Understand Your Finances
7 things you need to know about money before you graduate
Let's have some real talk for a minute.
Managing money can feel daunting: as you approach graduation, it might seem like a bunch of weird stuff like taxes and deductions, fees and interest rates, is rushing toward you. But you don't need to be the next Warren Buffett to put your best foot forward financially. In fact, some of the most important steps to financial success are super simple.
Here are seven things you should know about money as you contemplate your first steps into financial adulthood:
1. Learn how to make ends meet
The first thing you need to master is living within your means. After you land your first job, get a handle on your actual monthly take-home pay—the money you have after accounting for taxes, insurance, retirement, and other withholdings. Then, subtract your total monthly fixed costs, including rent, utilities, car payment or student loans. If you make an automatic contribution to a savings account, factor that in, too.
What's left after your set expenses is your discretionary income, and how you spend it—or save it—will influence your budgeting, savings, and investing. Love trying new restaurants? You may have to compromise by eating inexpensive meals at home, and packing lunches for school and work. That way, you can splurge a couple times a month.
2. Put time on your side
Saving may seem like a stretch when you first begin juggling the expenses of adult life, but even small contributions can add up over time. Generally, it's not recommended to start investing until you have about three to six months of living expenses saved, though this varies based on your own situation.
3. Keep it simple
David Hilty, 22, credits a high school internship with a financial advisor with helping him navigate the early stage of adulting. The internship, he says, was a crash course in money management, and how investing really works. "Before my internship, I had an interest in investing, but I didn't know where to start because it's such a complex world," David recalls.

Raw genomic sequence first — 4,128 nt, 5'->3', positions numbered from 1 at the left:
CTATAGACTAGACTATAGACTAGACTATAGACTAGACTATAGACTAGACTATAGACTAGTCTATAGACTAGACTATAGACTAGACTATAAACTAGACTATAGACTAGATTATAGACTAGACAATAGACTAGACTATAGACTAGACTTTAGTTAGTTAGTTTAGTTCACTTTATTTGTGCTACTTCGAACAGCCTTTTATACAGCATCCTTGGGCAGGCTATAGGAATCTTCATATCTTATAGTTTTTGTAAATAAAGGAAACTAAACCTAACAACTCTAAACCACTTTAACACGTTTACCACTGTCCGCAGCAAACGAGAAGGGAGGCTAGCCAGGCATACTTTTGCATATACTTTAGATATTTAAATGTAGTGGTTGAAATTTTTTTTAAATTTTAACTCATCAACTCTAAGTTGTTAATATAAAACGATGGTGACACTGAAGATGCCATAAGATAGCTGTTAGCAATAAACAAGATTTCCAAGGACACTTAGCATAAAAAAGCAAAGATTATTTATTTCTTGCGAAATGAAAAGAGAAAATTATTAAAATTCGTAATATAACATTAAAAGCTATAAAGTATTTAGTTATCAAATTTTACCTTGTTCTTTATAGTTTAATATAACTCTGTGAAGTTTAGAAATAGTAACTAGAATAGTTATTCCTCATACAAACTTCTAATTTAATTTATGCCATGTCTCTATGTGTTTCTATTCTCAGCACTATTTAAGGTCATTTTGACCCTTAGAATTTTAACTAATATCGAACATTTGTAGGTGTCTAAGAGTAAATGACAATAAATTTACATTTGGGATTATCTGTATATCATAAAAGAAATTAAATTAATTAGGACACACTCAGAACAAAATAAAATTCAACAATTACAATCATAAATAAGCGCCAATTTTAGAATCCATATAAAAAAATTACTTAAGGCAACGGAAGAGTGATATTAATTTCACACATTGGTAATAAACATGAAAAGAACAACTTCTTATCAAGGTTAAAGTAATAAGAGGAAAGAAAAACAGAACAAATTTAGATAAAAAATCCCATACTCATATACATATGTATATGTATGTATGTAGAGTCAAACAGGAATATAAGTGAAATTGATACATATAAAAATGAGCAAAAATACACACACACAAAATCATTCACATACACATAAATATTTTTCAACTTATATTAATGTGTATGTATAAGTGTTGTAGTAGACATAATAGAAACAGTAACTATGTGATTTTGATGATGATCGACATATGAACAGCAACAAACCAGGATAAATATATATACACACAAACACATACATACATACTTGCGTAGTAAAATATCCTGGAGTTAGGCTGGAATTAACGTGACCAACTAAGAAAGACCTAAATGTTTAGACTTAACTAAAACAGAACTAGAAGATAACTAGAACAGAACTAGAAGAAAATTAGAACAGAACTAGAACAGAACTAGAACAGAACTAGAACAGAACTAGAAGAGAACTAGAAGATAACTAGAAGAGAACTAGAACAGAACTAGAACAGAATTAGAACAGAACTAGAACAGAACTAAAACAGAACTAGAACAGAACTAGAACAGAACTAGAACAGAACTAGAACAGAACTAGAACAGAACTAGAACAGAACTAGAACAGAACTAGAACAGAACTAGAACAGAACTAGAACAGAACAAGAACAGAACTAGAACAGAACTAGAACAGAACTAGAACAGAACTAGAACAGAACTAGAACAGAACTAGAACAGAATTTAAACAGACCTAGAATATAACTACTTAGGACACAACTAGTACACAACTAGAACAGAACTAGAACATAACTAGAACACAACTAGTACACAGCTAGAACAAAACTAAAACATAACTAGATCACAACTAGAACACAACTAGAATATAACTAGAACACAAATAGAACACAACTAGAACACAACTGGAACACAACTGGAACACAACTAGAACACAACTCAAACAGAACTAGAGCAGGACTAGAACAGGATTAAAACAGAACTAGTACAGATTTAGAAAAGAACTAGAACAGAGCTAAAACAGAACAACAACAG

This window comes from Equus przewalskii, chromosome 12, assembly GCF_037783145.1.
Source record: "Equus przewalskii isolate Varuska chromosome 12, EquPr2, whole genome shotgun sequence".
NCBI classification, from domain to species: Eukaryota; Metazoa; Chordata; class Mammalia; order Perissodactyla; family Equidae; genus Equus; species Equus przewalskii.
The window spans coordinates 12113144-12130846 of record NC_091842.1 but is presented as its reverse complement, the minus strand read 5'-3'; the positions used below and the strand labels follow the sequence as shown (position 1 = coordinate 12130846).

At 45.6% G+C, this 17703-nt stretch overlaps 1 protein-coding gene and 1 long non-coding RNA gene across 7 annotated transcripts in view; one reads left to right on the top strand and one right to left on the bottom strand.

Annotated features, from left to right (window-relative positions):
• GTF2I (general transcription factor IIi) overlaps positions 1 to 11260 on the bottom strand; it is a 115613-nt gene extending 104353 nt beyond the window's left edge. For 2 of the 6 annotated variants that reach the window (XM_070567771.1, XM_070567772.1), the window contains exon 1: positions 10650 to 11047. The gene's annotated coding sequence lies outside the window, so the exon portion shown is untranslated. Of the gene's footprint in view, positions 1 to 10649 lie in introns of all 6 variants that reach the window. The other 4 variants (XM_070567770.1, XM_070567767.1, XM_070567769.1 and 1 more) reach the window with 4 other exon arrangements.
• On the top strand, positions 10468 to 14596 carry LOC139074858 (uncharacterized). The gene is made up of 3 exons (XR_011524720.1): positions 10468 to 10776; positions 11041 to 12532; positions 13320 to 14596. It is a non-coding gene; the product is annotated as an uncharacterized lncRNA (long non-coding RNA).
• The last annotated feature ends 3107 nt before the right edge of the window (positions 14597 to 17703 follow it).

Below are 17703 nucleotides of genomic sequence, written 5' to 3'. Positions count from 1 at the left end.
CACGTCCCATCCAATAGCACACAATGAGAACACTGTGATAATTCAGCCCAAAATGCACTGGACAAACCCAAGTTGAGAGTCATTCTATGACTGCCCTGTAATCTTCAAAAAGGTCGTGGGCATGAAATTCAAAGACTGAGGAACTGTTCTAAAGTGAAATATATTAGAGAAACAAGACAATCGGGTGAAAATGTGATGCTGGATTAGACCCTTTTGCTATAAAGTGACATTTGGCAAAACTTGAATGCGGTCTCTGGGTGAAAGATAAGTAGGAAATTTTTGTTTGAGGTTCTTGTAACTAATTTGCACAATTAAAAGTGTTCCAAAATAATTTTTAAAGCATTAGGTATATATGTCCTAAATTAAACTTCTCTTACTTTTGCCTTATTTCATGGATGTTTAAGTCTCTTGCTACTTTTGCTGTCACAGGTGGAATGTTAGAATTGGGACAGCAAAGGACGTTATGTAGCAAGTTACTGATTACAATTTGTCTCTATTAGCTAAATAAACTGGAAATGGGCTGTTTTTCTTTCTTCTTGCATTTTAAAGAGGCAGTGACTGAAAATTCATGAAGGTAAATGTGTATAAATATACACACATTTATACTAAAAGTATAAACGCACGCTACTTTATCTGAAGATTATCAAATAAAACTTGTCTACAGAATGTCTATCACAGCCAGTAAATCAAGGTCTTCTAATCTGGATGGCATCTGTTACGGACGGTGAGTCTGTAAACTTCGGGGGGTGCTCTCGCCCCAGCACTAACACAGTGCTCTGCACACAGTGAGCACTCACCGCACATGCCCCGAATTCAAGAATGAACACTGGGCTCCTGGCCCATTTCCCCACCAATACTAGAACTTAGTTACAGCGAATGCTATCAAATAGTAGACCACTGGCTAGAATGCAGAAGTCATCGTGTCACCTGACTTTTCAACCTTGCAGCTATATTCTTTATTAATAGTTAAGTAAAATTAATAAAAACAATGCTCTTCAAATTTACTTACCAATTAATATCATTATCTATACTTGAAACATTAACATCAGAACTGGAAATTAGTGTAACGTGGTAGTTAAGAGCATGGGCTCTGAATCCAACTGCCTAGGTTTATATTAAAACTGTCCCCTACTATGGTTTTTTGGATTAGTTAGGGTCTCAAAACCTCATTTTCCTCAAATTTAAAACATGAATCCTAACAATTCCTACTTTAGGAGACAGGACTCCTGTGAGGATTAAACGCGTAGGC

You don't need to be a stock market expert to invest successfully. Warren Buffett, widely considered one of the world's most brilliant investors, has said the single best investment is a fund—or combination of stocks—that follows the Standard & Poor's 500 index, which tracks the 500 largest US stocks. The beauty of this sort of fund is that, since it's invested in hundreds of different stocks, you have an opportunity to get the safety of a diverse collection of stocks without having to invest in each one separately. While this is a good example of how you can diversify, it's important to keep in mind that there are more layers of diversification. For example, other diversification options include holding investments across stocks, bonds, and other asset classes and from different parts of the world.
4. Be consistent
When it comes to saving, slow and steady really does help win the race. Making monthly, automatic contributions to a savings account can put you on the path to long-term money growth—and economic security.
This approach can also work in long-term investing if you make consistent contributions. This strategy, known as "dollar-cost averaging," takes your emotions out of the equation. Regardless of whether you're nervous about market downturns or excited at upswings, you're investing more when prices are lower and getting the benefit of upturns.